Album Review: Best Songs In Marioo's Debut Album "The Kid You Know"

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Have you listened to The Kid You Know Album? The album that serves as Marioo's first body of work has been well received by fans and has without a doubt established Marioo as a mega Bongo Fleva sensation. Here is our review and pick of what we see to be the best songs in the 17-track project. 

From the moment he released Dar Kugumu, we all knew Marioo was never again going to be a regular Joe Schmo. His melancholic and feathery vocals that decorated Barnaba's Marry Me complemented with excellent and matured songwriting that made Gigy Money's "Papa" a national anthem have forced different Bongo Fleva acts such as Diamond Platnumz, Harmonize, and Ali Kiba to publicly confess that Marioo is pure talent. 

READ ALSO: Why Barnaba's "Marry Me" Ft Marioo Is The Best Song On "Love Sounds Different" Album | SEE REVIEW

His recently released The Kid You Know Album takes Marioo on a journey where he explores different musical styles such as Amapiano, Afrobeats, and R&B while remaining true to his Bongo Fleva roots. Here is our review of the best songs in the album. 

Lonely - Featuring Loui & Abbah 

The well-executed Amapiano song infused with a little bit of Bongo Fleva spiced up with Loui's bright voice at the beginning of the song, aimed to give us a sense of optimism about what to expect from the rest of the album. 

The song first made waves on Tiktok and Instagram before the album dropped and what makes the track so good is the bait-and-switch strategy that Marioo used in the song. Being able to lyrically communicate your fears, sadness, and frustrations while making fans dance at the same time is an art strategy that only Marioo can execute. 

Marioo Featuring Loui & Abbah - Lonely

I Miss - Featuring Ali Kiba

When "The Kid You Know" tracklist first dropped "I Miss" was the most anticipated song in the album and without a doubt, Marioo and Ali Kiba have been able to deliver what was expected from them. 

When you listen to "I Miss" you will realize how the two Bongo Fleva stars had the same goal but different visions whereas Marioo was so focused on showcasing his lyrical prowess while Ali Kiba was on the other hand so absorbed in his voice.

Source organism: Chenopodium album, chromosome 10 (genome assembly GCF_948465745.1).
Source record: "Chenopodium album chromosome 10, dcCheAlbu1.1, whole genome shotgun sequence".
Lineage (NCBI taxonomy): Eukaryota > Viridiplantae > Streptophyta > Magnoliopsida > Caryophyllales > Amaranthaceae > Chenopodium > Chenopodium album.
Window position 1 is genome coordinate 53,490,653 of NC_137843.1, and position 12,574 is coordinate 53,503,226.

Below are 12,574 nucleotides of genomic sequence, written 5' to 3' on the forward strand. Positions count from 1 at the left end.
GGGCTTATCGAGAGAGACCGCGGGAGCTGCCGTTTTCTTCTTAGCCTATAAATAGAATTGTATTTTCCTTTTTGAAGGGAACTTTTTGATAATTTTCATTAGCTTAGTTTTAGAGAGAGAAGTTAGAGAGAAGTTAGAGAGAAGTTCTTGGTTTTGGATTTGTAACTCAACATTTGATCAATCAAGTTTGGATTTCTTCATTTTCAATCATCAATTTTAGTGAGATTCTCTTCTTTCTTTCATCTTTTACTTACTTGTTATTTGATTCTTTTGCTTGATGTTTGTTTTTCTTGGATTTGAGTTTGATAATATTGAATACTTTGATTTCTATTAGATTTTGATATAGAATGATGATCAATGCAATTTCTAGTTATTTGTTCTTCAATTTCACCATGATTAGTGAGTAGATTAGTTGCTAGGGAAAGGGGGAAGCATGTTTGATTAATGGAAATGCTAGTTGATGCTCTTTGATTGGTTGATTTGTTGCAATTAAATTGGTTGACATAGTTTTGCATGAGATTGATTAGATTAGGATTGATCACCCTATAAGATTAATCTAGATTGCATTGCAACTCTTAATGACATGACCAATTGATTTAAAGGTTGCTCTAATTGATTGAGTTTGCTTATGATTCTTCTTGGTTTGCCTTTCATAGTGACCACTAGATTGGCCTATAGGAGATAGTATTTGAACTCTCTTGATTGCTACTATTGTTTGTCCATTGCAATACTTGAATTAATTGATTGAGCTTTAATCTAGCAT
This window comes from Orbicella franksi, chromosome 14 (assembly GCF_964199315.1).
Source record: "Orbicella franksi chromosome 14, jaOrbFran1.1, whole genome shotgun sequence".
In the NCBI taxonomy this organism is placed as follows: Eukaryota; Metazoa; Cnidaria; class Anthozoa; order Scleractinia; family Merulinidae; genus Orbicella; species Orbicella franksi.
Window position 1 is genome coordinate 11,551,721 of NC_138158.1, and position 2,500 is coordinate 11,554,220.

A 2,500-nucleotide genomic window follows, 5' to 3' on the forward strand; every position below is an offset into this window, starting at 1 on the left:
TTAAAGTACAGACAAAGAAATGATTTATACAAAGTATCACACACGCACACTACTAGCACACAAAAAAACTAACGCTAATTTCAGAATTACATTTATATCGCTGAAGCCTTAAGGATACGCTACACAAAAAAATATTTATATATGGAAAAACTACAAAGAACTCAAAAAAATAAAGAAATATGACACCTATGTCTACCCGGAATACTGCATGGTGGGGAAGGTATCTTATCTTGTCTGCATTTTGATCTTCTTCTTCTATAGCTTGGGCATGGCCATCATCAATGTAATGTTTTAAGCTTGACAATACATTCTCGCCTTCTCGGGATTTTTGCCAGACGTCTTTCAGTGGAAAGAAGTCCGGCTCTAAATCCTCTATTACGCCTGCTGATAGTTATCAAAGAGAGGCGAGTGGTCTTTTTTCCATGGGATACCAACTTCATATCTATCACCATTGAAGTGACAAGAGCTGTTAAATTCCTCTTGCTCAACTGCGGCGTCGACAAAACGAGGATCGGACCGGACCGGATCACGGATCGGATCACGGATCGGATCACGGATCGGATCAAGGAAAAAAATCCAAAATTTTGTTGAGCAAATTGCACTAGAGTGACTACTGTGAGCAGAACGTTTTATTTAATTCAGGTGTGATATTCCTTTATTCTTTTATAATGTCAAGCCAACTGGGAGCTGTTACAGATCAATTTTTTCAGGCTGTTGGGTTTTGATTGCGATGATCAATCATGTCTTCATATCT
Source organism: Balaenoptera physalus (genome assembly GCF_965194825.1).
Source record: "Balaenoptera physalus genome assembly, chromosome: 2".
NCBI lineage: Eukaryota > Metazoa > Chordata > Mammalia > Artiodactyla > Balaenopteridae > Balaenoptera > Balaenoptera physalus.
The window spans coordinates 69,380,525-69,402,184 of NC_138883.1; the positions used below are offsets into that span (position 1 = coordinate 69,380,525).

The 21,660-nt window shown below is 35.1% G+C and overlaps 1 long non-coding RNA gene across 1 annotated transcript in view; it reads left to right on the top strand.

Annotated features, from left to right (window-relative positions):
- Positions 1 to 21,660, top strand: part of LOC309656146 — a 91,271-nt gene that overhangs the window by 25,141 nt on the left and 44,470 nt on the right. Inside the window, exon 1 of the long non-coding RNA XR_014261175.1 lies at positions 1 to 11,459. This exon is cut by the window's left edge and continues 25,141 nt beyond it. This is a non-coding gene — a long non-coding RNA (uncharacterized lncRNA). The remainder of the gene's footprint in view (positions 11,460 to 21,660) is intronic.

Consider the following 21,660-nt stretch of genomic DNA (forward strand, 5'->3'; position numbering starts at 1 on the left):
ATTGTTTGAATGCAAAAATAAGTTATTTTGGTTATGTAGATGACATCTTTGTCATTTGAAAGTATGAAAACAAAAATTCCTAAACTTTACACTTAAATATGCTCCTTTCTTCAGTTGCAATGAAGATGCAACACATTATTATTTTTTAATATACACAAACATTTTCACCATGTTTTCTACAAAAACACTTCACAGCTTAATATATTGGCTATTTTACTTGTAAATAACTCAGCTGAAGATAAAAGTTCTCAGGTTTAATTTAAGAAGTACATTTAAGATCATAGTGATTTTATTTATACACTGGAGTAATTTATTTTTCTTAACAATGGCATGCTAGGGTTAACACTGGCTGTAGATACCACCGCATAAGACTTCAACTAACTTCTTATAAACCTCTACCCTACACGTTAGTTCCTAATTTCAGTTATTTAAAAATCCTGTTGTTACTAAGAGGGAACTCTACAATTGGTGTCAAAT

The song's lyrics might be simple, non-sophisticated, and bumbling but when you listen to Ali Kiba's chants and well-executed vocals in the second verse, that's when you will realize why fans have been craving and sealing the song as an album standout. 

Marioo I Miss You Featuring Ali Kiba

Siwezi 

The soft beautiful trumpet at the beginning of this song and Marioo's depressing vocals that create a dark and gloomy mood, would for a moment make you concentrate on the song's melody only but when Marioo starts to repeatedly mourn  "Why?", it is at that point you will start to appreciate the message that Marioo is trying to communicate. 

Throughout "Siwezi" Marioo tries to assure his lover that he will never break her heart and it is this pure Bongo Fleva Tune that reminds us of the older version of Marioo who only toyed around Bongo Fleva with hits like "Asante", "Inatosha" and "Unanionea"

Marioo Siwezi

Anisamehe 

In this song, Marioo shares a microphone with the BET Awards winner, Rayvanny, who does an incredible job in the second verse.  

When you remove the energetic and uptempo beat, "Anisamehe" which is a Swahili word for "Forgive Me" is lyrically a heartbreak song where both Marioo and Rayvanny ask for sympathy and apology from their other half. 

Anisamehe Marioo

Lagalaga 

Lagalaga is the first attempt by Marioo to crack things wide open for himself in the West African music Market and to complete the mission he taps "Dunnie", a girl who wrapped Afrobeats under her feet with her Oxlade-assisted "Overdose" remix. 

Just like what Kusah did in his "Magical" duet with Johnny Drille, In Lagalaga, Marioo makes the song great by using his gloomy vocals and a frantic beat to once again prove that as a Bongo Fleva star, you don't have to add a disco element in a song, every time you collaborate with a Nigerian. 

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